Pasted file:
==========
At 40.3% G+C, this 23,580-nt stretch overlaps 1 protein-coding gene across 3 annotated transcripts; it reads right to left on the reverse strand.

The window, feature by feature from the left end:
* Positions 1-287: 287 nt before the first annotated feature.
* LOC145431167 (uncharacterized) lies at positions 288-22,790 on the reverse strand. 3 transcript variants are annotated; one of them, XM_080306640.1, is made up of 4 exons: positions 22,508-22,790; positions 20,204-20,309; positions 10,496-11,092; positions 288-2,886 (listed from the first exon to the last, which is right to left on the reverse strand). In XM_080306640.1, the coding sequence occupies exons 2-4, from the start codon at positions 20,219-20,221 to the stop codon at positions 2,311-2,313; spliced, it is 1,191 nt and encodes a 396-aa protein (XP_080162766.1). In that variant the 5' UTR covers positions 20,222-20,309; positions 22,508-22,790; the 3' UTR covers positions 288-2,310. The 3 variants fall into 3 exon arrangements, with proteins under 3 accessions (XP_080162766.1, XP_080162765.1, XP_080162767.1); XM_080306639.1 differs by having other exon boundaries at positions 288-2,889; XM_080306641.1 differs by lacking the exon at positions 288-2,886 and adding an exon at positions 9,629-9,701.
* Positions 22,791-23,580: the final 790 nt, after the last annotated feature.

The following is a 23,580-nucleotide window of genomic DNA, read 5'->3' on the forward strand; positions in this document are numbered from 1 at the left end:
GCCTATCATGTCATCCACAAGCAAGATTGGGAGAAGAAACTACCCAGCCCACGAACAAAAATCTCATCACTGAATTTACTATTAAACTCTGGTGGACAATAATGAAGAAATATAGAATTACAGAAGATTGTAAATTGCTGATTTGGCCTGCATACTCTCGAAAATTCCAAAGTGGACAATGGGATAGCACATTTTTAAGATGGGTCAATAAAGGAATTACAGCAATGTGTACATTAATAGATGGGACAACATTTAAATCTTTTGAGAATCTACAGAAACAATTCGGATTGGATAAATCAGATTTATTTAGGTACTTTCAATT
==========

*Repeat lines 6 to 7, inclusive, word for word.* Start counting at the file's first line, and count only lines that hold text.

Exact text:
The following is a 23,580-nucleotide window of genomic DNA, read 5'->3' on the forward strand; positions in this document are numbered from 1 at the left end:
GCCTATCATGTCATCCACAAGCAAGATTGGGAGAAGAAACTACCCAGCCCACGAACAAAAATCTCATCACTGAATTTACTATTAAACTCTGGTGGACAATAATGAAGAAATATAGAATTACAGAAGATTGTAAATTGCTGATTTGGCCTGCATACTCTCGAAAATTCCAAAGTGGACAATGGGATAGCACATTTTTAAGATGGGTCAATAAAGGAATTACAGCAATGTGTACATTAATAGATGGGACAACATTTAAATCTTTTGAGAATCTACAGAAACAATTCGGATTGGATAAATCAGATTTATTTAGGTACTTTCAATT